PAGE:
Economy, Business And Markets

$1.4b Oil Dues Headed for CBI Coffers

$1.4b Oil Dues Headed for CBI Coffers $1.4b Oil Dues Headed for CBI Coffers

The Central Bank of Iran is slowly gaining access to its frozen assets, as the historic deal between Iran and the West comes into effect.

Indian refiners have been told to prepare to pay Iran $1.4 billion in oil dues, two sources with knowledge of the issue told Reuters, in one of the first signs that last month's nuclear deal is helping Tehran unlock frozen funds.

The landmark nuclear deal between Iran and six major world powers was struck on July 14 and sanctions could begin to be removed later this year if UN inspectors confirm Tehran is complying with its provisions.

Indian Finance Secretary Rajiv Mehrishi asked refiners this month to prepare to pay Tehran two installments of $700 million, part of the money owed for oil imports, said the sources, who declined to be identified due to the sensitivity of the issue.

Head of finance at Indian Oil Corp., A.K. Sharma, said the first installment could be made this month although the finance ministry has yet to instruct refiners on the specific timeline for payments.

"Some payment may happen this month. We are waiting for instruction (from the finance ministry)," Sharma told reporters.

He did not specify the size of the first installment but estimated his company's share in the initial tranche would be $60-$70 million, in proportion with IOC's share of more than $6.5 billion in Iranian oil revenue stuck with local refiners.

Iran is desperate for funds and investment to help its economy, crippled by decades of sanctions.

Mehrishi last month led a delegation of officials from the Reserve Bank of India and state-run UCO Bank to Tehran to discuss oil payments.

The exact timing of the payments is unclear since the finance ministry is seeking clearance from the Office of Foreign Assets Control of the US Department of treasury to get the go-ahead, one of the sources said.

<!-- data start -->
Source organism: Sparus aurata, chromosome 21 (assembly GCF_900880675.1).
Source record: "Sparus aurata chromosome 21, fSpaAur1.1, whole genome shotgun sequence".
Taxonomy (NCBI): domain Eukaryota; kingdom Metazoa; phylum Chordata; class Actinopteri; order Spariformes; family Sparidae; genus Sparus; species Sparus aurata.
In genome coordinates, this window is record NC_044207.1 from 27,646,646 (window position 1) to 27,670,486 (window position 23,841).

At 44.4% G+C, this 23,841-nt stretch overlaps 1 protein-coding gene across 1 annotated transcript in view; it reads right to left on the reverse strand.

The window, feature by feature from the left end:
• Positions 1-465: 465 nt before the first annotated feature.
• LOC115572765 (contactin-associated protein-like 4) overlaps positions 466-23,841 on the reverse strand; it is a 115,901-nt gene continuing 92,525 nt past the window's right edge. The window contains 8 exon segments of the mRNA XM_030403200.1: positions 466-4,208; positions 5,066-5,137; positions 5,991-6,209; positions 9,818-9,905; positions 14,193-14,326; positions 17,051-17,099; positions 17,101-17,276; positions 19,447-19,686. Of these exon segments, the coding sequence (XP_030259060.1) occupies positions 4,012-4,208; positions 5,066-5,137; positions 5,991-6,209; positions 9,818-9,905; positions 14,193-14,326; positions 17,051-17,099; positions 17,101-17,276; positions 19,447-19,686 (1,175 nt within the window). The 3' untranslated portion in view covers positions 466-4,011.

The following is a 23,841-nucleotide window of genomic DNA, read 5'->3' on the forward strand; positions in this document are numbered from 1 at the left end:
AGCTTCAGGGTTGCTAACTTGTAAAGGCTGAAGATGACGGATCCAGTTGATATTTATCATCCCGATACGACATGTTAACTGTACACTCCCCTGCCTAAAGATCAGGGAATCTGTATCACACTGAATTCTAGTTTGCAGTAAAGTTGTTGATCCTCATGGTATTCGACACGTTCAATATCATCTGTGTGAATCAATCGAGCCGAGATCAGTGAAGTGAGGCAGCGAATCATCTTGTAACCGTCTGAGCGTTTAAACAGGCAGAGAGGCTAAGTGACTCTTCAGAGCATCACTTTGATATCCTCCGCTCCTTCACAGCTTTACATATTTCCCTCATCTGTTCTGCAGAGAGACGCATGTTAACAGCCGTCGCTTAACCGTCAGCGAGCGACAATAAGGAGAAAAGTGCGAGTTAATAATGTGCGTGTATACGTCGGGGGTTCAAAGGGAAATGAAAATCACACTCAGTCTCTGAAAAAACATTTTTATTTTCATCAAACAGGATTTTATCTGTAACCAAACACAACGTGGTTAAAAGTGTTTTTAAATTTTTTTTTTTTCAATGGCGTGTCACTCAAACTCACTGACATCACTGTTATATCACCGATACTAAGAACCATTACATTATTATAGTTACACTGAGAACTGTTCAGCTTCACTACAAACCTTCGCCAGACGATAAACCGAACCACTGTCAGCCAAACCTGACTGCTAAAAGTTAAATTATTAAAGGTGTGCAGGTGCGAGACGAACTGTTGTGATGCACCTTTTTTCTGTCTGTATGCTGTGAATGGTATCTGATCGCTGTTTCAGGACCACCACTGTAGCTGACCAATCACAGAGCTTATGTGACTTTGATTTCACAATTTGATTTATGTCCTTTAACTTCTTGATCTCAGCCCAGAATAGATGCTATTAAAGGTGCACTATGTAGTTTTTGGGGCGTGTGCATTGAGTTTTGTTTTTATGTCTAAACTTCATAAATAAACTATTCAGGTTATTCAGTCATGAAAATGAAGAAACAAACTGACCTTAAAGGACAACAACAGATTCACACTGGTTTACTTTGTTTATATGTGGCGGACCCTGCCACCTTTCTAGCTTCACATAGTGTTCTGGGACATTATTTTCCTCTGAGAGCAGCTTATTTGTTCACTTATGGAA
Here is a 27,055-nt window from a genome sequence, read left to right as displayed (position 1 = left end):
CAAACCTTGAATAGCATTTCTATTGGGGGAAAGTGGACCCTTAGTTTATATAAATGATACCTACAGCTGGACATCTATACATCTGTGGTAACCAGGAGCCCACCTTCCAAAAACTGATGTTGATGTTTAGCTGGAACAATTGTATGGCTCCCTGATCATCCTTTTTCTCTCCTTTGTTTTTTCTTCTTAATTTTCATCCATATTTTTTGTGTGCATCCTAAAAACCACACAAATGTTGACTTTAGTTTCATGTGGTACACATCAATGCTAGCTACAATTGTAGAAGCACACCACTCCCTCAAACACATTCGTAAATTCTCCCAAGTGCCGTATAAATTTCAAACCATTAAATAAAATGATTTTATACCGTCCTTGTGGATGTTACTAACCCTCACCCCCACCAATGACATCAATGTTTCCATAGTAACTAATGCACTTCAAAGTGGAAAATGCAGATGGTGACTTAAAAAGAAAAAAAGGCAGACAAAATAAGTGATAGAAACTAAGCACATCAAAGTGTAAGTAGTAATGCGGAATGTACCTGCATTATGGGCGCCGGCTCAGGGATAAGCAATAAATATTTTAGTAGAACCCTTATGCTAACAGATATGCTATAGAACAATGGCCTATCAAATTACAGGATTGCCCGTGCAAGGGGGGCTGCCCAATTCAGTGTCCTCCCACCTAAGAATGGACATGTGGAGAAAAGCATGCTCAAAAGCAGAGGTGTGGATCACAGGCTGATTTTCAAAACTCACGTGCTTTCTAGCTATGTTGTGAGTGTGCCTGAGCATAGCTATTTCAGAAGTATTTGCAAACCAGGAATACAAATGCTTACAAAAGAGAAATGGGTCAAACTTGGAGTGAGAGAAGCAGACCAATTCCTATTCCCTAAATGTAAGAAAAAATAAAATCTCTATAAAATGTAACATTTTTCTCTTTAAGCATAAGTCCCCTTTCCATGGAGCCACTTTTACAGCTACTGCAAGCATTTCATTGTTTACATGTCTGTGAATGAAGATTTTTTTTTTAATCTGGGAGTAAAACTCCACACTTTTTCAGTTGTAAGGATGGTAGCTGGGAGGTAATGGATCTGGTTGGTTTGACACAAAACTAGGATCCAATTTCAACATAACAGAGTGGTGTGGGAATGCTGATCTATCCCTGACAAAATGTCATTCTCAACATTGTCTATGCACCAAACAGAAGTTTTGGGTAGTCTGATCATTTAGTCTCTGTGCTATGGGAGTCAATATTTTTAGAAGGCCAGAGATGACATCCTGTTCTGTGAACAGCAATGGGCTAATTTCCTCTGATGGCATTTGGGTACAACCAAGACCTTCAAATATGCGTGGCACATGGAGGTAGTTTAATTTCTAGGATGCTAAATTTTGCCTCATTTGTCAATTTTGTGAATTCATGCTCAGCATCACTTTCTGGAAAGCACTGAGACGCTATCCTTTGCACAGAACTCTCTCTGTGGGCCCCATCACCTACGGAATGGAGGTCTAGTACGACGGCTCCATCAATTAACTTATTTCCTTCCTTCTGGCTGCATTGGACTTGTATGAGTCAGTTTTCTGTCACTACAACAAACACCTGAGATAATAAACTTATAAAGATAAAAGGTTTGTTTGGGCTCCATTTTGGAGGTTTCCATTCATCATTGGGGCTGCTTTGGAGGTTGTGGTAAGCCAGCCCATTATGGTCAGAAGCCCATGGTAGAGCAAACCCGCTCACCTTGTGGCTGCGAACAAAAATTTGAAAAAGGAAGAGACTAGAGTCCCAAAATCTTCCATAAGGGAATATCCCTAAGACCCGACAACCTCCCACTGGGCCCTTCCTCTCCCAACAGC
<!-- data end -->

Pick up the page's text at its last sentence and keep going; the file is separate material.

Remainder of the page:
The US Treasury said it did not comment specifically on countries or institutions involved in payments. But in a statement it said, the US government has committed to release installments of certain Iranian restricted funds held overseas in an amount consistent with installments provided under previous JPOA relief periods.

JPOA, or Joint Plan of Action, refers to an interim nuclear pact that has been extended until the implementation day, when International Atomic Energy Agency verifies that Iran has complied with nuclear-related measures.

The Indian payments are likely to be conducted using a mechanism based on a series of back-to-back transactions in different currencies that are initially channeled through the Reserve Bank of India, the sources said.

Iran would eventually get the payments in dirhams from the United Arab Emirates' Central Bank.

Sharma said Indian refiners would make dollar payments to the RBI, which will further transmit the funds.

India is Iran's biggest oil client after China, though New Delhi has reduced purchases under pressure from sanctions and Tehran has slipped to the seventh biggest supplier from the second before sanctions.

As of June 30, Essar Oil owes the Iranian central bank $3.34 billion, Mangalore Refinery and Petrochemicals Ltd $2.49 billion, followed by $581 million owed by Indian Oil Corp.

HPCL-Mittal Energy Ltd (HMEL) owes $97 million and Hindustan Petroleum Corp. has to pay $29 million.

Indian refiners together owe Iran over half of the bill for crude bought since February 2013, when a route to pay for Iranian oil through Turkey's Halkbank was stopped.

Under the interim nuclear deal (JPOA) in November 2013, some of Iran's blocked funds were released by Asian buyers, including India.

Indian companies have deposited 45% of their oil payments in a rupee-denominated account at an Indian state bank that Iran is allowed to use to buy goods not covered by sanctions such as food and medicines.

About 170 billion Indian rupees ($2.62 billion) are in Iran's account with UCO Bank.